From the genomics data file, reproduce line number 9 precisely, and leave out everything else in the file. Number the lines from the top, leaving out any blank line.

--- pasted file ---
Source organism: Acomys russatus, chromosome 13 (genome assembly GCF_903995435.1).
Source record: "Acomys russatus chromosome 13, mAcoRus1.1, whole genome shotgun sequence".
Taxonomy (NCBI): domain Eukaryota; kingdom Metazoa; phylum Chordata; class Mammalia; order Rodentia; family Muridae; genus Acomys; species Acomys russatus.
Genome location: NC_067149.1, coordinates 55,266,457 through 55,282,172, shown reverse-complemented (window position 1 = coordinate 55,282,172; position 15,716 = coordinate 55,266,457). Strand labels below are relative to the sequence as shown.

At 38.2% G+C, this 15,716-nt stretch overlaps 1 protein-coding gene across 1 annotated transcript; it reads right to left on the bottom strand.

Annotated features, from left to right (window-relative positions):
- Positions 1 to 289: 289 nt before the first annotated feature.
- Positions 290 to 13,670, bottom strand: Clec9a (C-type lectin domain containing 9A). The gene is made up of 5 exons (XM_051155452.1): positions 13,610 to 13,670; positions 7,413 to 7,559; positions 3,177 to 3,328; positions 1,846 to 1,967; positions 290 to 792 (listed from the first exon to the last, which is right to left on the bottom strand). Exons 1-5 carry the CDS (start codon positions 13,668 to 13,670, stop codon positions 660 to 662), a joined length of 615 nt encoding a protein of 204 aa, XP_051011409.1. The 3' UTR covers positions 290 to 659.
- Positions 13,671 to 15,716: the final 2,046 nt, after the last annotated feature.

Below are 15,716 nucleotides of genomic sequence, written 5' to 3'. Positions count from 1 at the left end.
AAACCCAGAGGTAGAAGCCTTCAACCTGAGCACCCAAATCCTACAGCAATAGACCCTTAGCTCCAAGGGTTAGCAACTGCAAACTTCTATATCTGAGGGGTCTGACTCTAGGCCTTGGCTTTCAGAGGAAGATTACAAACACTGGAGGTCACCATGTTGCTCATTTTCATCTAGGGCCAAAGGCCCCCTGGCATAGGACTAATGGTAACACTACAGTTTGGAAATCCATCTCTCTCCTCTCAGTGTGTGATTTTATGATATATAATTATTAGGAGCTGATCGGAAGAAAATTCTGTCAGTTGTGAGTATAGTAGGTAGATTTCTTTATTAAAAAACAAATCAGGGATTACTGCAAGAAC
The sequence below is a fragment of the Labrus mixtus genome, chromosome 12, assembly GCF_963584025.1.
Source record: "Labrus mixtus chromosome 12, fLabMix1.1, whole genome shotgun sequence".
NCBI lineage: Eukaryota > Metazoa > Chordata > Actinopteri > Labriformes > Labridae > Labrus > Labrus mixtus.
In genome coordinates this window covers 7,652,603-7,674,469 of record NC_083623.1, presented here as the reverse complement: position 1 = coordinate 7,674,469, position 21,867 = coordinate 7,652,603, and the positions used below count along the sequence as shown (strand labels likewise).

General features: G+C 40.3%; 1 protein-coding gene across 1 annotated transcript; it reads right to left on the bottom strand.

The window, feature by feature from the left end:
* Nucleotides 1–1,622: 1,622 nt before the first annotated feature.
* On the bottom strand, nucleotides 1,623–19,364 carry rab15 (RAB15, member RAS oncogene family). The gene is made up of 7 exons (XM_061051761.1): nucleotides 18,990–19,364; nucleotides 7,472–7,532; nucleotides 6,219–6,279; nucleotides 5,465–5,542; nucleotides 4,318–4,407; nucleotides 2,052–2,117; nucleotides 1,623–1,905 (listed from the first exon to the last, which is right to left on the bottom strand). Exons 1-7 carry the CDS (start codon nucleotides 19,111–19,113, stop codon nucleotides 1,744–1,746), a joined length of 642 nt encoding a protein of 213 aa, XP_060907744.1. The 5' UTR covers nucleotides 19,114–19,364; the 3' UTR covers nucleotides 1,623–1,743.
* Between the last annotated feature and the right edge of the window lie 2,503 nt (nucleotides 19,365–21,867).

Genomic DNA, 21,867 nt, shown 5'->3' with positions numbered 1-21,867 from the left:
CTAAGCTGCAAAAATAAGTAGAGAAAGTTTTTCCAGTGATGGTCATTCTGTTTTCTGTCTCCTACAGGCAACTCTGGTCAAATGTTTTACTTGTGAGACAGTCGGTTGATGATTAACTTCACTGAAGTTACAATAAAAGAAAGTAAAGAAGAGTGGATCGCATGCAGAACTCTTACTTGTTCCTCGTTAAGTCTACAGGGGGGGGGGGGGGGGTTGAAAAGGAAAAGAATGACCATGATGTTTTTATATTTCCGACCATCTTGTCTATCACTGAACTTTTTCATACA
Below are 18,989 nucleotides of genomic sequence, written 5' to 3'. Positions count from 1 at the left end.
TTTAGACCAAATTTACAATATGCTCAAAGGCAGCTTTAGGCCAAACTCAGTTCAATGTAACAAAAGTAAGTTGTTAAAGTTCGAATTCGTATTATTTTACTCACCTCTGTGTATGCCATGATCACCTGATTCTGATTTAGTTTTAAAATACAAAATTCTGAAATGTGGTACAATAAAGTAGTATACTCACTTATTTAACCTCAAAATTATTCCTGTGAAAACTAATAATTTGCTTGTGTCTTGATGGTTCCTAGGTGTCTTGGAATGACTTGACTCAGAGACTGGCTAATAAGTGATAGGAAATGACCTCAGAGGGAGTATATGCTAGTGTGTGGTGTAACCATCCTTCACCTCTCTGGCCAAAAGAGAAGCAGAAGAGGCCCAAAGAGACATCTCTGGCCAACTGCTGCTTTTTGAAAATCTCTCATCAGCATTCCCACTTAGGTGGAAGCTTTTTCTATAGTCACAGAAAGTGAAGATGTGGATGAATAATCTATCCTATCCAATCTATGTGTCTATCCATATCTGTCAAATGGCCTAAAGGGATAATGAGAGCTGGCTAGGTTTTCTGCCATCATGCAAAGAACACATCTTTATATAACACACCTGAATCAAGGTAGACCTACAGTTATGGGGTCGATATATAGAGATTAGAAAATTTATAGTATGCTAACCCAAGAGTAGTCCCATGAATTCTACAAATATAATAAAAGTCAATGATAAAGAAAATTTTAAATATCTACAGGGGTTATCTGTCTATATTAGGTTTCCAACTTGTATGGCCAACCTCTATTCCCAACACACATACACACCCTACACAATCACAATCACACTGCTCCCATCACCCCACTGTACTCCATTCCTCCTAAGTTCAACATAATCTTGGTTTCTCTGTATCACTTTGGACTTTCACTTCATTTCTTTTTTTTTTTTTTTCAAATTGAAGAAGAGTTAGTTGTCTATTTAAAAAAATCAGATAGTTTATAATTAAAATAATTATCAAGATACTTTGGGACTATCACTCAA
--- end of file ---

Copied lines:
- Positions 13,671 to 15,716: the final 2,046 nt, after the last annotated feature.